Mediaset is still open to a deal with France-based Vivendi that “creates value”, but no proposal is currently on the table, according to Pier Silvio Berlusconi.
Speaking to Italian journalists in London, where Mediaset presented its investment strategy up to 2020 this week, Berlusconi (pictured) said that the Italian media group had “not received any proposal”, and added that the aborted April 2016 agreement between the pair that would have seen Vivendi take 100% control of pay TV platform Mediaset Premium had been “the best possible” deal.
However, he said, if Vivendi showed willingness to strike a fresh agreement that “creates value and growth for Mediaset” and that “makes industrial sense”, he would be open to that, even if he was skeptical about the prospects of achieving such a deal.
Berlusconi said he had met with Vivendi CEO Arnaud du Puyfontaine, but that the latter had madeonly a “vague” reference to a possible deal, in this case involving Telecom Italia.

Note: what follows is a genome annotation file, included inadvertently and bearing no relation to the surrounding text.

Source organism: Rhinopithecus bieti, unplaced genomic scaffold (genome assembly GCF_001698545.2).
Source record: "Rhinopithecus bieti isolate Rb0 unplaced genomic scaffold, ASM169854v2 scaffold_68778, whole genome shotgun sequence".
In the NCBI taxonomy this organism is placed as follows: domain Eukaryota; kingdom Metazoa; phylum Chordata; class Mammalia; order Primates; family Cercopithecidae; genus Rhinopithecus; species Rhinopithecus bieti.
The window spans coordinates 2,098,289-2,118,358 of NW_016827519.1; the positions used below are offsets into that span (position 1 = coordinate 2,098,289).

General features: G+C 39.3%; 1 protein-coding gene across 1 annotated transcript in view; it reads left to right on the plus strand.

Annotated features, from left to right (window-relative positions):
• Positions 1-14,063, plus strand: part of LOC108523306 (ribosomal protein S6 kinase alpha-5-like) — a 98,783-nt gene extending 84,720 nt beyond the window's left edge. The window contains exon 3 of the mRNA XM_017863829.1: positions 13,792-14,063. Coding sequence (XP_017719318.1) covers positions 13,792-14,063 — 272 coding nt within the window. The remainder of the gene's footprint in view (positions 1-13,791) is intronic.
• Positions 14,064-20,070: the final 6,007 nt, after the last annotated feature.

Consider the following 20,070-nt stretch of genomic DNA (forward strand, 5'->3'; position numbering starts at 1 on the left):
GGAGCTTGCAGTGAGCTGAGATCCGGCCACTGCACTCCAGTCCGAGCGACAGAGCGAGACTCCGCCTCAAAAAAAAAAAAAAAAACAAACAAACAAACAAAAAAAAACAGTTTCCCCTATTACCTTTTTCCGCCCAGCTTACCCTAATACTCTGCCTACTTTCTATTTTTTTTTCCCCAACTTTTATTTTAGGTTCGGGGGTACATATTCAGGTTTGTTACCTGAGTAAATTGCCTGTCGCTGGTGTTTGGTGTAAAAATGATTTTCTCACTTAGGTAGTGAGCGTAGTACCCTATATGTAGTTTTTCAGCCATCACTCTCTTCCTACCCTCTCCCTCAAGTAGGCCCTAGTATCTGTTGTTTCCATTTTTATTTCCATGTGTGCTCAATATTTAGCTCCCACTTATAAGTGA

However, the Mediaset chief made it clear that he is not interested in Mediaset taking a stake in Telecom Italia, in which Vivendi is the leading shareholder, as part of an overall deal, something around which there had been speculation earlier this week.
He said that in terms of convergence between media and telecoms, it was more common for telcos to acquire media assets than vice versa.
Berlusconi said that Mediaset could, on the other hand, be interested in a deal that would involve it supplying premium content to Telecom Italia to enable the latter to package content with broadband subscriptions.
Mediaset used its investor presentation on Wednesday to unveil and rethinking of its pay TV strategy with a new focus on making its pay TV channels and content available to other operators and opening up its domestic digital-terrestrial pay TV platform to third-party content players, a strategy for which Telecom Italia would be an ideal candidate.
There has been considerable speculation in recent weeks that Vivendi and Mediaset could strike some sort of deal after Vivendi took control of close to 30% of the Italian broadcaster’s shares in a series of unsolicited moves.
Berlusconi told the Italian journalists gathered in London that the addition of Vivendi representatives to Mediaset’s board – something to which the French media giant now has a right as a major shareholder – was “not a problem” as long as the board continued to work in the interests of Mediaset.
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